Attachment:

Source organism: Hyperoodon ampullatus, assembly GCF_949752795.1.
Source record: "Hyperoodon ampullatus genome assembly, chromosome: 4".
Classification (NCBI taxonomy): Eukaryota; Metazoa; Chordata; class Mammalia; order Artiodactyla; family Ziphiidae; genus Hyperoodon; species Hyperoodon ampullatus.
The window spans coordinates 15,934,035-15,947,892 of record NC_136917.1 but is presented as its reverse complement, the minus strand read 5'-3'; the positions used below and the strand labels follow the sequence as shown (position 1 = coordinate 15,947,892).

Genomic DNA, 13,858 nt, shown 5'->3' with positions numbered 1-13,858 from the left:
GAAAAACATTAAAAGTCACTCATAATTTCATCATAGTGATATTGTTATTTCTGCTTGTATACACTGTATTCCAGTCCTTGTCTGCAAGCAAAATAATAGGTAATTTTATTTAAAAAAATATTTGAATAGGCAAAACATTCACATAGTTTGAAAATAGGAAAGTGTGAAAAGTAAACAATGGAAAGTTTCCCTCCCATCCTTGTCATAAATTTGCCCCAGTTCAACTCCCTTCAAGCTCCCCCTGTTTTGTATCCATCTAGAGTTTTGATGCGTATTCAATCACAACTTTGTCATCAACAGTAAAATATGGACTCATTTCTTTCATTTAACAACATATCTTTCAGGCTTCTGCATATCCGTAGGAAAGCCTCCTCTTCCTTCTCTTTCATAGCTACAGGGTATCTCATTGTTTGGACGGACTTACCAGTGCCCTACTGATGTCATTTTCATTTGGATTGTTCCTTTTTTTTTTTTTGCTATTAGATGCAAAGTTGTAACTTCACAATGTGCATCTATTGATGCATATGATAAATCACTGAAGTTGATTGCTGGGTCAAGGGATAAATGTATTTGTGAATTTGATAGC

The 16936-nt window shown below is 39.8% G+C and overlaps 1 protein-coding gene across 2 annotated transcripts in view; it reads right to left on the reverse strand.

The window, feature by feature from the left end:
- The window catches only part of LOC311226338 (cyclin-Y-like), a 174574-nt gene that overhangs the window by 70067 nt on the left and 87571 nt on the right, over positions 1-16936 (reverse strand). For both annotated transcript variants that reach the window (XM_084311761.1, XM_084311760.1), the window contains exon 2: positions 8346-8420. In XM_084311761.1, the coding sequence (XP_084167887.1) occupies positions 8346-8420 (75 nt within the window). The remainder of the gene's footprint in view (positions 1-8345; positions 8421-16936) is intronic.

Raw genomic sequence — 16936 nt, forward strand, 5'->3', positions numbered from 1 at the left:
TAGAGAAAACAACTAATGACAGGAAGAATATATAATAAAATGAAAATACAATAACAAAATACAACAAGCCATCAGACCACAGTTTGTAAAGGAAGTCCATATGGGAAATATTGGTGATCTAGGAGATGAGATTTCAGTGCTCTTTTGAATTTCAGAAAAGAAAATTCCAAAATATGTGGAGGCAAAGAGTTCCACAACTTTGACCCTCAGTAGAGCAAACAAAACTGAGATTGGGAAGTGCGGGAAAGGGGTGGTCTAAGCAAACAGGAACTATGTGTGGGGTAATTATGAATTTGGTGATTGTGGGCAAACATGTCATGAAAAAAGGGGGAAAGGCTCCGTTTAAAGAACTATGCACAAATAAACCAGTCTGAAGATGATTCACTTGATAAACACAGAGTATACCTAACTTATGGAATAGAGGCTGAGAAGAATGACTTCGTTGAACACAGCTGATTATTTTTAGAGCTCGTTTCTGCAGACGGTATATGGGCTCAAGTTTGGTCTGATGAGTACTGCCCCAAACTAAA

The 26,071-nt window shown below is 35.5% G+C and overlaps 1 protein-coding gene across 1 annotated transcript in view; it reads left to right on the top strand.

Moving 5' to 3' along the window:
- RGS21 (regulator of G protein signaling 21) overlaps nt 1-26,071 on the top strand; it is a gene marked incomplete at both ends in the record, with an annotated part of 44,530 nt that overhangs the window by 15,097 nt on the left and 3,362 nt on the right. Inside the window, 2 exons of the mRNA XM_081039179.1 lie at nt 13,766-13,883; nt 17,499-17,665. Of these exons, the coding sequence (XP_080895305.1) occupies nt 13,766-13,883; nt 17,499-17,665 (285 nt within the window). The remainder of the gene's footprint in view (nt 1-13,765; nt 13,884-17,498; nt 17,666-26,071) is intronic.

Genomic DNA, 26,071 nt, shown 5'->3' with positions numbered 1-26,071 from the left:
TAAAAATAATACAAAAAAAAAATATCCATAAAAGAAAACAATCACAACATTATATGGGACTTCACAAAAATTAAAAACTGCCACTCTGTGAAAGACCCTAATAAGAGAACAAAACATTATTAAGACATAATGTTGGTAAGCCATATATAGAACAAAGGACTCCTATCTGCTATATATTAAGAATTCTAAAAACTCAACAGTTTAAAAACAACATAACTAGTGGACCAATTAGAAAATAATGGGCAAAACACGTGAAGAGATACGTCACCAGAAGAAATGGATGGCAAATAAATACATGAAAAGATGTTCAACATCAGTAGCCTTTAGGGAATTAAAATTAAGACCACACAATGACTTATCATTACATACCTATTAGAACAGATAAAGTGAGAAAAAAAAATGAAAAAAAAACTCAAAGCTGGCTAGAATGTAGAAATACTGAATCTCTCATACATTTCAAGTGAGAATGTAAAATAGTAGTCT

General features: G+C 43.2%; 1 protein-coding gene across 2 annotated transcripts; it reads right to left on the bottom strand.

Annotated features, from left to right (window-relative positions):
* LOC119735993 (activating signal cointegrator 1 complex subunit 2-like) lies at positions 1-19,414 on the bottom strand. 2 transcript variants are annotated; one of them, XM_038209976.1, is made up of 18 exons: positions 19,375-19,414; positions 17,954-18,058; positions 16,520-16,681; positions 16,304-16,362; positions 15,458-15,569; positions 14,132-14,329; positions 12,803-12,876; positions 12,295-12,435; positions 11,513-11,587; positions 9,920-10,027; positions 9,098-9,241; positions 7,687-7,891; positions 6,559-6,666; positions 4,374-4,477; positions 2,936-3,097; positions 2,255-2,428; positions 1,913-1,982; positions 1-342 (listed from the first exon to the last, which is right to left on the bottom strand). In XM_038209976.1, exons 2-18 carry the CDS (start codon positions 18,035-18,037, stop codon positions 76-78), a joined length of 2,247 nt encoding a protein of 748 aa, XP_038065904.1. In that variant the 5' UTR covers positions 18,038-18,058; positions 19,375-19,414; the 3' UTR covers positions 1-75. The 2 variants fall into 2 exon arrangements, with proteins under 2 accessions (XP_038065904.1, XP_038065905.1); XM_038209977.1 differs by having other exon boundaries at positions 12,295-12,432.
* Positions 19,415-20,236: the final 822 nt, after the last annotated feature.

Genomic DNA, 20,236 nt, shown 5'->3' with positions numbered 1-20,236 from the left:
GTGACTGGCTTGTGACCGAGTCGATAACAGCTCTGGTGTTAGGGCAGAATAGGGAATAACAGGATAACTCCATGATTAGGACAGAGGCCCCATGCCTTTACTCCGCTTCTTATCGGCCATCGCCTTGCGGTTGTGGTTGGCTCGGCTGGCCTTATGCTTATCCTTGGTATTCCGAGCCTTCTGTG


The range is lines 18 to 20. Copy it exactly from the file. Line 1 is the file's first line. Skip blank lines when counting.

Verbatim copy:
Annotated features, from left to right (window-relative positions):
* LOC119735993 (activating signal cointegrator 1 complex subunit 2-like) lies at positions 1-19,414 on the bottom strand. 2 transcript variants are annotated; one of them, XM_038209976.1, is made up of 18 exons: positions 19,375-19,414; positions 17,954-18,058; positions 16,520-16,681; positions 16,304-16,362; positions 15,458-15,569; positions 14,132-14,329; positions 12,803-12,876; positions 12,295-12,435; positions 11,513-11,587; positions 9,920-10,027; positions 9,098-9,241; positions 7,687-7,891; positions 6,559-6,666; positions 4,374-4,477; positions 2,936-3,097; positions 2,255-2,428; positions 1,913-1,982; positions 1-342 (listed from the first exon to the last, which is right to left on the bottom strand). In XM_038209976.1, exons 2-18 carry the CDS (start codon positions 18,035-18,037, stop codon positions 76-78), a joined length of 2,247 nt encoding a protein of 748 aa, XP_038065904.1. In that variant the 5' UTR covers positions 18,038-18,058; positions 19,375-19,414; the 3' UTR covers positions 1-75. The 2 variants fall into 2 exon arrangements, with proteins under 2 accessions (XP_038065904.1, XP_038065905.1); XM_038209977.1 differs by having other exon boundaries at positions 12,295-12,432.
* Positions 19,415-20,236: the final 822 nt, after the last annotated feature.